Take the 2-minute tour ×
Stack Overflow is a question and answer site for professional and enthusiast programmers. It's 100% free, no registration required.

If I had a function like this:

document.someElement.click = function(){alert(555);}

and I don't have in the element someElement in the HTML page itself, so after I add someElement to the page, but the code before doesn't work.

What is the best way to add event listeners to (new) dynamically added HTML elements?

share|improve this question
Were you looking for addEventListener() or something? –  Ja͢ck Dec 22 '12 at 8:01
You have to bind it once you added/created the element or use event delegation (assuming the element has some property that makes it identifiable). A great source to learn all kinds of stuff about event handling is quirksmode.org/js/introevents.html. –  Felix Kling Dec 22 '12 at 8:03

2 Answers 2

There are two common strategies here.

  1. Hook the event on the element after you add the element to the DOM.

  2. Use event delegation.

The first is fairly straightforward, so I'll focus on the second:

The idea with event delegation is that most DOM events "bubble" from the element where they occur up to the document, and you can handle them at any level.

So for instance, suppose you have

<div id="container">

You can hook the click event on the container div, and then if you do something like this:

var span = document.createElement('span');
span.innerHTML = "Hi there";

...then, when you click the span, the event will bubble up to the container, and you see the click in the container's click handler.

You can tell which element started the event by using the target property on the event object.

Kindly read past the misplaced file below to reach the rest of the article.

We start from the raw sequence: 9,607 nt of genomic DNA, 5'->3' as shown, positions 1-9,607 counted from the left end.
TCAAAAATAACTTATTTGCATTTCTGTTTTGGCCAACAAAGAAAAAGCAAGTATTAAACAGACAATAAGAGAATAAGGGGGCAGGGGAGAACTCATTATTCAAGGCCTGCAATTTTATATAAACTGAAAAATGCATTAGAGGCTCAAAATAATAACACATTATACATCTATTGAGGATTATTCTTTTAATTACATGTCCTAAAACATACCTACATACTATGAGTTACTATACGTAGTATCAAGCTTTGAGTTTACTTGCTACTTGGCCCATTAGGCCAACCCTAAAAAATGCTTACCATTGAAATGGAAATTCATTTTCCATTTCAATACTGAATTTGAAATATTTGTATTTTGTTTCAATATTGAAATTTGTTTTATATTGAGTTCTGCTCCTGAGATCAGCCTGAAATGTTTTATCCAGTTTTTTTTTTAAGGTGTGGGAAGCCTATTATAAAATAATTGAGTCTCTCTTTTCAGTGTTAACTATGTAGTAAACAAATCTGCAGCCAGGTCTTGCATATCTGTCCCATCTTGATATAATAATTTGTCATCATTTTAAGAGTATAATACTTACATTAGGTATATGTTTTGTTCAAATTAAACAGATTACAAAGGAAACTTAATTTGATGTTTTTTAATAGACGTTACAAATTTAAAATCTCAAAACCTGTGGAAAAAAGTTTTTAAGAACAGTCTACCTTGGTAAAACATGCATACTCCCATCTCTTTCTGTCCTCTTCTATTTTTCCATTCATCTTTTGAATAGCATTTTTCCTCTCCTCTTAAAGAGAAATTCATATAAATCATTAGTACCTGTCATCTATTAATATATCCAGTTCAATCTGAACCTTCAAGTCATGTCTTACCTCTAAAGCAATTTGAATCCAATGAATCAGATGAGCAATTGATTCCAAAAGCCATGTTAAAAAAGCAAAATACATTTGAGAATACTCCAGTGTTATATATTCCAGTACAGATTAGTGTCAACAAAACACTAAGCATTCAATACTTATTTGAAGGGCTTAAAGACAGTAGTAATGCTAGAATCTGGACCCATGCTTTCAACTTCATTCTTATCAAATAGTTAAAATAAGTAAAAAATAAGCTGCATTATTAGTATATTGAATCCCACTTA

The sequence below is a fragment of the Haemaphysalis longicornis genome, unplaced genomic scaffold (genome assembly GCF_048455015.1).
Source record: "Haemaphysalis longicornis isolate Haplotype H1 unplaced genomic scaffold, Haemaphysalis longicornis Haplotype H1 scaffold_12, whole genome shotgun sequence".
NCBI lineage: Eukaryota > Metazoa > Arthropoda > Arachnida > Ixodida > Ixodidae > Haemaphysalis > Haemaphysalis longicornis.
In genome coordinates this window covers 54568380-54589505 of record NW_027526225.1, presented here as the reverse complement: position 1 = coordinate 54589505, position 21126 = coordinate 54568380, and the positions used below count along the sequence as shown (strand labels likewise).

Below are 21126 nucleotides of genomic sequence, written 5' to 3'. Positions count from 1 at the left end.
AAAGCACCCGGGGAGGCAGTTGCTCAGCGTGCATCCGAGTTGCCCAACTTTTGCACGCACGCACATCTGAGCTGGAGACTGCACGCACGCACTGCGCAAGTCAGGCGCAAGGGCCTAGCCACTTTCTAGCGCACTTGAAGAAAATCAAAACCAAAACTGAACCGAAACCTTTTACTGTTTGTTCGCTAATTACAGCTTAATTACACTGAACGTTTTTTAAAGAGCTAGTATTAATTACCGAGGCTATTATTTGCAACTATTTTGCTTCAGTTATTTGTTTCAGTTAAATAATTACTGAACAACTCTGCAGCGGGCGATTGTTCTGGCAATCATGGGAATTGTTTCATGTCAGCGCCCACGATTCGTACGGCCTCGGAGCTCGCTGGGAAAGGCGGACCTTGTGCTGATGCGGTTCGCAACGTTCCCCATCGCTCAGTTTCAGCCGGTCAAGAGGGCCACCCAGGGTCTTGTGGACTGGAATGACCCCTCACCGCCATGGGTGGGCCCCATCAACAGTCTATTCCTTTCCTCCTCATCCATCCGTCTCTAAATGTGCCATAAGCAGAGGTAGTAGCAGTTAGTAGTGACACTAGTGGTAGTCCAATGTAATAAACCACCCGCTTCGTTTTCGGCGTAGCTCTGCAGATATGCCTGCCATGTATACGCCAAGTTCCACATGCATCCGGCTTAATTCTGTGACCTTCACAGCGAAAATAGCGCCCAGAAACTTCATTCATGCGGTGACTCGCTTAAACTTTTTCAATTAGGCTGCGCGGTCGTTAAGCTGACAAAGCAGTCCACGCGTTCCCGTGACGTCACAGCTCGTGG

Here's an example:


<button id="theButton">Click To Add</button>
<div id="container"></div>


// Note that this code is at the end of the document
(function() {
  var container = document.getElementById("container");

  // Hook clicks on the button
  document.getElementById("theButton").onclick = buttonClick;

  // Hook clicks on the container
  container.onclick = containerClick;

  // Handle button clicks
  function buttonClick() {
    var child = document.createElement('div');
    child.id = ('d' + container.childNodes.length) +
      Math.floor(Math.random() * 10000);
    child.innerHTML = "I'm child div '" + child.id + "'";

  // Handle container clicks
  function containerClick(event) {
    event = event || window.event;

    alert("You clicked child '" + event.target.id + "'");


Live Example | Source

Note: I've used onclick to keep things simple. In production, I recommend using addEventListener (or attachEvent on IE). In fact, I typically recommend using a good library like jQuery, YUI, Closure, or any of several others for the significant utility functionality they provide (including smoothing over the addEventListener / attachEvent thing).

share|improve this answer

You can use addEventListener() (attachEvent() for IE) to register a click handler on a newly created element, for example:

var x = document.createElement('div');
x.innerText = 'click me';

x.addEventListener('click', function() {
  alert('i am clicked');




Do take a look at TJ's answer; he's basically saying that you can set up a container onto which you define a click handler; any elements that are added inside will have their events bubble up to the container. This way you only need one click handler and not one per element.

share|improve this answer

Your Answer


By posting your answer, you agree to the privacy policy and terms of service.

Not the answer you're looking for? Browse other questions tagged or ask your own question.